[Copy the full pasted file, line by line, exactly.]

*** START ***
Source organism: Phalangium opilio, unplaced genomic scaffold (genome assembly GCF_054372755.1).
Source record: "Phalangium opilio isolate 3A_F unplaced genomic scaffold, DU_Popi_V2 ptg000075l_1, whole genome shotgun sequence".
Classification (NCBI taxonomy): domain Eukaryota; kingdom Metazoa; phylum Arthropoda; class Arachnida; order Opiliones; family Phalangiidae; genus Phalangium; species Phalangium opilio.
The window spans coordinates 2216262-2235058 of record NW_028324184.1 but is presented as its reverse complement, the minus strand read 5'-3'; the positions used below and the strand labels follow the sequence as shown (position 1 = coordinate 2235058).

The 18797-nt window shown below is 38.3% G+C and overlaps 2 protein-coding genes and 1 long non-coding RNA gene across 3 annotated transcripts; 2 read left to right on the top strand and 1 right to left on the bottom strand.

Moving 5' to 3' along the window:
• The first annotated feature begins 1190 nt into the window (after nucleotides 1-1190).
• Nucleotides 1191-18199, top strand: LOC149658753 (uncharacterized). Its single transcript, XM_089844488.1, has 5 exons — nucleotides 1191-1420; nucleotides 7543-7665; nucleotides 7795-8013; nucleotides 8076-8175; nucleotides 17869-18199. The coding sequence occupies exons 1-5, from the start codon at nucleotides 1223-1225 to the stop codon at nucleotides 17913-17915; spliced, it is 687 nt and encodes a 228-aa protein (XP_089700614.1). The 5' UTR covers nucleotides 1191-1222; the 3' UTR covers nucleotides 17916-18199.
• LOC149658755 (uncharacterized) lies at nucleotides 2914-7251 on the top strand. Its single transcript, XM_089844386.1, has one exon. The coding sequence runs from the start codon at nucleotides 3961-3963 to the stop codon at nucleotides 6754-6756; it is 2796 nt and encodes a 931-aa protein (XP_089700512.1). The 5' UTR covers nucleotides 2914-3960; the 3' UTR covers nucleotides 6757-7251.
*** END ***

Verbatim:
Source organism: Phalangium opilio, unplaced genomic scaffold (genome assembly GCF_054372755.1).
Source record: "Phalangium opilio isolate 3A_F unplaced genomic scaffold, DU_Popi_V2 ptg000075l_1, whole genome shotgun sequence".
Classification (NCBI taxonomy): domain Eukaryota; kingdom Metazoa; phylum Arthropoda; class Arachnida; order Opiliones; family Phalangiidae; genus Phalangium; species Phalangium opilio.
The window spans coordinates 2216262-2235058 of record NW_028324184.1 but is presented as its reverse complement, the minus strand read 5'-3'; the positions used below and the strand labels follow the sequence as shown (position 1 = coordinate 2235058).

The 18797-nt window shown below is 38.3% G+C and overlaps 2 protein-coding genes and 1 long non-coding RNA gene across 3 annotated transcripts; 2 read left to right on the top strand and 1 right to left on the bottom strand.

Moving 5' to 3' along the window:
• The first annotated feature begins 1190 nt into the window (after nucleotides 1-1190).
• Nucleotides 1191-18199, top strand: LOC149658753 (uncharacterized). Its single transcript, XM_089844488.1, has 5 exons — nucleotides 1191-1420; nucleotides 7543-7665; nucleotides 7795-8013; nucleotides 8076-8175; nucleotides 17869-18199. The coding sequence occupies exons 1-5, from the start codon at nucleotides 1223-1225 to the stop codon at nucleotides 17913-17915; spliced, it is 687 nt and encodes a 228-aa protein (XP_089700614.1). The 5' UTR covers nucleotides 1191-1222; the 3' UTR covers nucleotides 17916-18199.
• LOC149658755 (uncharacterized) lies at nucleotides 2914-7251 on the top strand. Its single transcript, XM_089844386.1, has one exon. The coding sequence runs from the start codon at nucleotides 3961-3963 to the stop codon at nucleotides 6754-6756; it is 2796 nt and encodes a 931-aa protein (XP_089700512.1). The 5' UTR covers nucleotides 2914-3960; the 3' UTR covers nucleotides 6757-7251.